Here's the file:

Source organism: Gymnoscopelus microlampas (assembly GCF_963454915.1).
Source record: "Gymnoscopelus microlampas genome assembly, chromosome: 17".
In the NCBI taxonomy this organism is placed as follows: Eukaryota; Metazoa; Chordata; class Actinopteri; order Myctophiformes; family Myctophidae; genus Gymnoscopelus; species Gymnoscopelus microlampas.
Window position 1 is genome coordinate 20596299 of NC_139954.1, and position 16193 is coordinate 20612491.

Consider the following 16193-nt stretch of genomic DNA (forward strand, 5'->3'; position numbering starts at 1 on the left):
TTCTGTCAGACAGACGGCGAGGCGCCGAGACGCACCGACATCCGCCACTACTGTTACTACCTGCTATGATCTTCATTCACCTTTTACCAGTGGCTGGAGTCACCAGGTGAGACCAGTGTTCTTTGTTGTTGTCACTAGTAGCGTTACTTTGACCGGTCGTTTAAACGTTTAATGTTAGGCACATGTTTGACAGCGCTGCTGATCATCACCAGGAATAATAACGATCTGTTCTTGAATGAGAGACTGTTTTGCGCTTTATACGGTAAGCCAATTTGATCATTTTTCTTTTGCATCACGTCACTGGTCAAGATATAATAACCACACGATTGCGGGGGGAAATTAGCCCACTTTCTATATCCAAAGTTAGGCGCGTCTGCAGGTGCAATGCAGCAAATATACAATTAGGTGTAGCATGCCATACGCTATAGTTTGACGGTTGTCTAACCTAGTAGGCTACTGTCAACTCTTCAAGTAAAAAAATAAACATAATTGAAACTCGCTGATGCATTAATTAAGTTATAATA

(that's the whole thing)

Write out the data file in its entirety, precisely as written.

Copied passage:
Source organism: Gymnoscopelus microlampas (assembly GCF_963454915.1).
Source record: "Gymnoscopelus microlampas genome assembly, chromosome: 17".
In the NCBI taxonomy this organism is placed as follows: Eukaryota; Metazoa; Chordata; class Actinopteri; order Myctophiformes; family Myctophidae; genus Gymnoscopelus; species Gymnoscopelus microlampas.
Window position 1 is genome coordinate 20596299 of NC_139954.1, and position 16193 is coordinate 20612491.

Consider the following 16193-nt stretch of genomic DNA (forward strand, 5'->3'; position numbering starts at 1 on the left):
TTCTGTCAGACAGACGGCGAGGCGCCGAGACGCACCGACATCCGCCACTACTGTTACTACCTGCTATGATCTTCATTCACCTTTTACCAGTGGCTGGAGTCACCAGGTGAGACCAGTGTTCTTTGTTGTTGTCACTAGTAGCGTTACTTTGACCGGTCGTTTAAACGTTTAATGTTAGGCACATGTTTGACAGCGCTGCTGATCATCACCAGGAATAATAACGATCTGTTCTTGAATGAGAGACTGTTTTGCGCTTTATACGGTAAGCCAATTTGATCATTTTTCTTTTGCATCACGTCACTGGTCAAGATATAATAACCACACGATTGCGGGGGGAAATTAGCCCACTTTCTATATCCAAAGTTAGGCGCGTCTGCAGGTGCAATGCAGCAAATATACAATTAGGTGTAGCATGCCATACGCTATAGTTTGACGGTTGTCTAACCTAGTAGGCTACTGTCAACTCTTCAAGTAAAAAAATAAACATAATTGAAACTCGCTGATGCATTAATTAAGTTATAATA